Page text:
Hertzsprung-Russell diagram with Python

When it comes to stars classification, the Hertzsprung-Russell diagram is probably the most popular way of doing so. These diagrams relate the temperature of the star and its luminosity. After plotting the values for different stars, several groups arise in the figure, which enable to distinguish between different types of stars. Check out this post for more on how to plot H-R figures with Python!

First things first, we need a star catalogue. There are plenty of these data sets, although the most popular ones are the Yale Bright Star Catalogue, the Hipparcos Catalogue and the Gliese catalogue. Therefore, which one should we use? Well, it turns out that there exists a data set which collects all previous ones into a single *.CSV file: the HYG database, who’s license can be found in the official repository.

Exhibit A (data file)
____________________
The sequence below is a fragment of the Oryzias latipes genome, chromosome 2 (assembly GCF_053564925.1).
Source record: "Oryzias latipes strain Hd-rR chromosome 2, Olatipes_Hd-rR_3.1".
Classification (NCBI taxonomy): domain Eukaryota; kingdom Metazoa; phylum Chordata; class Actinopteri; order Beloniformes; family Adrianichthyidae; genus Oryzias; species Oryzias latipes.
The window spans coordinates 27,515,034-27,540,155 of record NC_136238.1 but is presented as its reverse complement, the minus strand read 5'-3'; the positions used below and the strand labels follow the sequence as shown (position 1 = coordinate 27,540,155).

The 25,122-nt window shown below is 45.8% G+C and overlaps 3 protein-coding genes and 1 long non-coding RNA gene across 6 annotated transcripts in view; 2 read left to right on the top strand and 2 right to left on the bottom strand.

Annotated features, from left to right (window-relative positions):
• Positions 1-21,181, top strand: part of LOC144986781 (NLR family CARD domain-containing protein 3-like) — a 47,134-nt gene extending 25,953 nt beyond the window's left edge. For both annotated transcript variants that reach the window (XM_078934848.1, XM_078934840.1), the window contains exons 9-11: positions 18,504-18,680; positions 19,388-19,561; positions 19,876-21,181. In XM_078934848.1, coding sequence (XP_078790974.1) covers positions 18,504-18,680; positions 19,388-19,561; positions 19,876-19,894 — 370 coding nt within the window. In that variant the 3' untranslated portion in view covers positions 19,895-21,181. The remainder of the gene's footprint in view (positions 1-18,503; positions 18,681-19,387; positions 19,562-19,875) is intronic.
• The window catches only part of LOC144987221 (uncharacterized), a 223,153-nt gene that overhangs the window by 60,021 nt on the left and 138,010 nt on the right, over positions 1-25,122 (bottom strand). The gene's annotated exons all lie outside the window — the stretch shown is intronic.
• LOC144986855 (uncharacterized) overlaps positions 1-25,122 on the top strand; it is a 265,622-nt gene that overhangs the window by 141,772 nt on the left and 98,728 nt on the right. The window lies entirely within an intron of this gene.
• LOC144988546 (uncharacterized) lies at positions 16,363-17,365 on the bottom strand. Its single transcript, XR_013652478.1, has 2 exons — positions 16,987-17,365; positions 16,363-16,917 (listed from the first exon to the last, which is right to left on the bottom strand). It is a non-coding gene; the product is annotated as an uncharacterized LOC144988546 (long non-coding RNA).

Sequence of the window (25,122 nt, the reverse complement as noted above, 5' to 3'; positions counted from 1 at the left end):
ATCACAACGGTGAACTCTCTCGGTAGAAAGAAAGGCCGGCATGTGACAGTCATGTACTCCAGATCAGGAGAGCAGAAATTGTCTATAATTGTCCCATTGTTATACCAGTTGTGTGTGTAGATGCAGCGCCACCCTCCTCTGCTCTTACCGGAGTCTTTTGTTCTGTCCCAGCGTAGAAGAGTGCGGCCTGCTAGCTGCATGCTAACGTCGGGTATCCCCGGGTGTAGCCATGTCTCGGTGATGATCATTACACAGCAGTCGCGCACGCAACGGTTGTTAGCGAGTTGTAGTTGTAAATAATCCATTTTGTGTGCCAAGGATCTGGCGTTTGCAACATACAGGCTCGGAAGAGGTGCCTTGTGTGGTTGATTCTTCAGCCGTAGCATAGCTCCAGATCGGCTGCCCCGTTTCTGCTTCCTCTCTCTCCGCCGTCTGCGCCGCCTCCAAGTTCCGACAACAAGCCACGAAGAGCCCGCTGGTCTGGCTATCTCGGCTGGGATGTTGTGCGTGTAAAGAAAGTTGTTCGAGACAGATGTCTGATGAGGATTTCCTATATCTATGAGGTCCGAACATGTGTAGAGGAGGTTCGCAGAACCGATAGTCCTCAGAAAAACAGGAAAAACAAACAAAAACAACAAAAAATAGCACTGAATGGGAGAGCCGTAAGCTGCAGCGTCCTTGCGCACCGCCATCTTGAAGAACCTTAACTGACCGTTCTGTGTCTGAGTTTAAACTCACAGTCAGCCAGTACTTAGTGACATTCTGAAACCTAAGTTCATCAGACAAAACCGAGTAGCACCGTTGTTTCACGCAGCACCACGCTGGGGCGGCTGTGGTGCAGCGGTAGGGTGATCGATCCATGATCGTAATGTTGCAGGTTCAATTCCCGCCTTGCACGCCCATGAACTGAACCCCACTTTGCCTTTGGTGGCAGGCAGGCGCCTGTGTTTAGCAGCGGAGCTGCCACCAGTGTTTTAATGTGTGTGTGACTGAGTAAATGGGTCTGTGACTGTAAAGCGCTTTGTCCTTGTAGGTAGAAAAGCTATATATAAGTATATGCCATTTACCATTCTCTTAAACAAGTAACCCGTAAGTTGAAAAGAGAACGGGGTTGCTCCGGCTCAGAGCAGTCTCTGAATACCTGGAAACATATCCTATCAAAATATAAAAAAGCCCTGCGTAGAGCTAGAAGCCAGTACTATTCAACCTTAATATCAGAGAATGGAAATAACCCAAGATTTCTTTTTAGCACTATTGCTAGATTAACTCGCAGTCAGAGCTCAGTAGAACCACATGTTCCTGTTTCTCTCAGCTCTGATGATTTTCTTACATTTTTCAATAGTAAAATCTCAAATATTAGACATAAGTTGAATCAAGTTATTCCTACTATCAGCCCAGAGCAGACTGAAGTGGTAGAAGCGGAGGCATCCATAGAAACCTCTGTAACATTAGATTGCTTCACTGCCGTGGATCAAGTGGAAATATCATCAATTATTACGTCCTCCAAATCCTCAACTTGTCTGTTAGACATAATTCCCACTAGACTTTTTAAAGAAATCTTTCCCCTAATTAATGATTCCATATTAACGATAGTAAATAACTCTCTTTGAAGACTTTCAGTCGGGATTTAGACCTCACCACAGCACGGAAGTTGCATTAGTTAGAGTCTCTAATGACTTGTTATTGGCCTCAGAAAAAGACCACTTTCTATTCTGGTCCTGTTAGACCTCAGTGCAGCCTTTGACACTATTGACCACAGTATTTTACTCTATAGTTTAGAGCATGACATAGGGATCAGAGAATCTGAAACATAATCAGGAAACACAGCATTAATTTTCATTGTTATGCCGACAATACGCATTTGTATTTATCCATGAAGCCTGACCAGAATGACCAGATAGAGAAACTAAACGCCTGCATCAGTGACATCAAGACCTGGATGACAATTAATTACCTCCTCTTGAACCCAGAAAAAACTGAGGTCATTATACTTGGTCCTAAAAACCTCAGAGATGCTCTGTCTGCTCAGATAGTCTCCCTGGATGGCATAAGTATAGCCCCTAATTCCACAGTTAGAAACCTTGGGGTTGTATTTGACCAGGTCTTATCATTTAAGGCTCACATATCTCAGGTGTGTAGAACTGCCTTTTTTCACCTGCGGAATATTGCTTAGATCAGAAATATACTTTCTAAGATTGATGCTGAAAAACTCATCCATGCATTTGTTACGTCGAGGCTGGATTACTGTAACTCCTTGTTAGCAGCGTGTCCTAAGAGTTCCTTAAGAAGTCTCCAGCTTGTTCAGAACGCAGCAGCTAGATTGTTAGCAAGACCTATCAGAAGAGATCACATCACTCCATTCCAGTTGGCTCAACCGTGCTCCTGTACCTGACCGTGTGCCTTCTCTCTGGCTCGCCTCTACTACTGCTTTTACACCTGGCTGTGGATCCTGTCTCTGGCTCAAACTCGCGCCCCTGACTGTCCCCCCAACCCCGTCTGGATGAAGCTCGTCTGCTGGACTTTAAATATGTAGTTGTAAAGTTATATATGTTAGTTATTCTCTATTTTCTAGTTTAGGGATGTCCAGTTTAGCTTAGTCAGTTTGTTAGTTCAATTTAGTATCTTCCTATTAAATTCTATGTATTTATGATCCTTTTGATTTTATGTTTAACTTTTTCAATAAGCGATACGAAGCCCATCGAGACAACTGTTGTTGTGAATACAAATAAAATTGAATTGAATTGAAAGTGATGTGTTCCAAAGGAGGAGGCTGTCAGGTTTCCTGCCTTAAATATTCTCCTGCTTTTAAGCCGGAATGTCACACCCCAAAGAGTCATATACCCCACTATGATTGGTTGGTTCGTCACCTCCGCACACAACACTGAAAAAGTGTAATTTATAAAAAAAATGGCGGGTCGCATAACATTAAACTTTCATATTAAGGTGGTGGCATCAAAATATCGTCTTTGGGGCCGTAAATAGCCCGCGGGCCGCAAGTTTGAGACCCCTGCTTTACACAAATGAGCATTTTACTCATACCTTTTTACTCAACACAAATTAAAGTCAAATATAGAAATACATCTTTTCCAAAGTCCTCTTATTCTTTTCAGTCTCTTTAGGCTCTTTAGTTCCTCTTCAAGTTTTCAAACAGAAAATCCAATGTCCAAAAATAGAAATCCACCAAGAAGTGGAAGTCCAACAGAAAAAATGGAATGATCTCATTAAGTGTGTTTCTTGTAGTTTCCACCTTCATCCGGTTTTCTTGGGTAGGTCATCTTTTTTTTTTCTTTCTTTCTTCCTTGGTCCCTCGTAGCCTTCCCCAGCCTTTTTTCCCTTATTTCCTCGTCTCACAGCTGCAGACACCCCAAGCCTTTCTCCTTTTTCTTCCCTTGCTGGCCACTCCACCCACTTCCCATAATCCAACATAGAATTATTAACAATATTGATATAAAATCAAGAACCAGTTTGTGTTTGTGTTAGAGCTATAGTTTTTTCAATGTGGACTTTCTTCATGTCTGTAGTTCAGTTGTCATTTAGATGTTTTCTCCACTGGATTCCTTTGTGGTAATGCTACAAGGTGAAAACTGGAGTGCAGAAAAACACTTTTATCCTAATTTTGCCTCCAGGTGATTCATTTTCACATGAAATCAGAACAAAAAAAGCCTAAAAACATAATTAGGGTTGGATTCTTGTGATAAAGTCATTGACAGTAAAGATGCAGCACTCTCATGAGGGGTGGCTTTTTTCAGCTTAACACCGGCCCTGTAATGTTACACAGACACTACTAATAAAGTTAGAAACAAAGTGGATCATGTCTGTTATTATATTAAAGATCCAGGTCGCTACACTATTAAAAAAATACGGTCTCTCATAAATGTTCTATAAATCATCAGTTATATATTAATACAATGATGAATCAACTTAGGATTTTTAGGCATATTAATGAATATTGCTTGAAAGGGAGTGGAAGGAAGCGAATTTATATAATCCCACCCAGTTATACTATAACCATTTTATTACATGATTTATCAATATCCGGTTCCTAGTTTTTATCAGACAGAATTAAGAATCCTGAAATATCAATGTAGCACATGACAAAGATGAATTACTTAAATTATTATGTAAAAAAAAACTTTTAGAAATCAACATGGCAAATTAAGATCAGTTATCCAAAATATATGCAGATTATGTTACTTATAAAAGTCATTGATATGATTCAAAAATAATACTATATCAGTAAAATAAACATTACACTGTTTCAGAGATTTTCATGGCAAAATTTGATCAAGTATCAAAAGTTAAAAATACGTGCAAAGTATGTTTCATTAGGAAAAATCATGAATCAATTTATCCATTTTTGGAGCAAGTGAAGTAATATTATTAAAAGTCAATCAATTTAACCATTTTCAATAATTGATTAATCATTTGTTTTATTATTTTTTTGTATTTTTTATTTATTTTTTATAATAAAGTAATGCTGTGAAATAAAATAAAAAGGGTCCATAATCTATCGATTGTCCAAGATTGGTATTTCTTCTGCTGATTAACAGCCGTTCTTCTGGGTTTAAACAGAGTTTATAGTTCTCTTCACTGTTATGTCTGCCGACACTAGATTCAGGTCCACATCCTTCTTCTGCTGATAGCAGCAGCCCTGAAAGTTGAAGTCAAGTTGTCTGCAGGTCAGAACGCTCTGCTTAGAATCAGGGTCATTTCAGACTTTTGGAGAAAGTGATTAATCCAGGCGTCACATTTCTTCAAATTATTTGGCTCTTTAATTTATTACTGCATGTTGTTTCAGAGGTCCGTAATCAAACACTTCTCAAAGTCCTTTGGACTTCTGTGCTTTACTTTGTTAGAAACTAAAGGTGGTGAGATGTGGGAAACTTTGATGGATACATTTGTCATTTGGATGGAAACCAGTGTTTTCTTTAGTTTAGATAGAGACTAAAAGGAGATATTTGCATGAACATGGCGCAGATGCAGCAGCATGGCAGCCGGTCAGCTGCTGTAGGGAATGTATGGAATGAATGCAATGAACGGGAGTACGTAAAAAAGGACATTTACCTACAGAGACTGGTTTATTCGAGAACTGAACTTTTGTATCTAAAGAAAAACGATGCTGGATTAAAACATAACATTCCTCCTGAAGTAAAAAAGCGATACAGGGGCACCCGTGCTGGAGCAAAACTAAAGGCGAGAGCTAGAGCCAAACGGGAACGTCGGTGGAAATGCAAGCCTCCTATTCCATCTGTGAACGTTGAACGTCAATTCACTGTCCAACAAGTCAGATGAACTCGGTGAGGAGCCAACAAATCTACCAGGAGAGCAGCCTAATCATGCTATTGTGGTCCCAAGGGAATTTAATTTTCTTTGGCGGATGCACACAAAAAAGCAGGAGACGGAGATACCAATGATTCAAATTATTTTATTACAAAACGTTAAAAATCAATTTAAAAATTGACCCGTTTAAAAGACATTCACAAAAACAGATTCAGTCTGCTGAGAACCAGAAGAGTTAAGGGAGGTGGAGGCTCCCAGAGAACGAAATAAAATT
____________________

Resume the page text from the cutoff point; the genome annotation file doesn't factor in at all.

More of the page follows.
Preparing the environment

Let us start by downloading the stars catalogue making use of the curl command:

curl https://www.astronexus.com/downloads/catalogs/hygdata_v3.csv.gz --output HYG_catalogue.csv.gz

Now, as with every Python project, the first thing is to create a virtual environment and activate it. The version we will be using for this tutorial is Python 3.8:

python -m venv .venv && source .venv/bin/activate

Because the only dependencies we require are pandas and matplotlib, let us build a requirements.txt file and install these popular libraries:

echo "matplotlib\npandas" >> requirements.txt
pip install -r requirements.txt

Now, we are ready to start working with the HYG catalogue!

Reading the data

Let us start by importing the two libraries we are going to work with. In addition, we can also read the data set and print the different fields on it:

# Import the main libraries of the project
import matplotlib.pyplot as plt
import pandas as pd

# Read the HYG catalogue and print its fields
stars_catalogue = pd.read_csv("HYG_catalogue.csv.gz")
print(f"Catalogue fields: {[field for field in stars_catalogue.columns]}")

which outputs:

>>> Catalogue fiels: ['id', 'hip', 'hd', 'hr', 'gl', 'bf', 'proper', 'ra',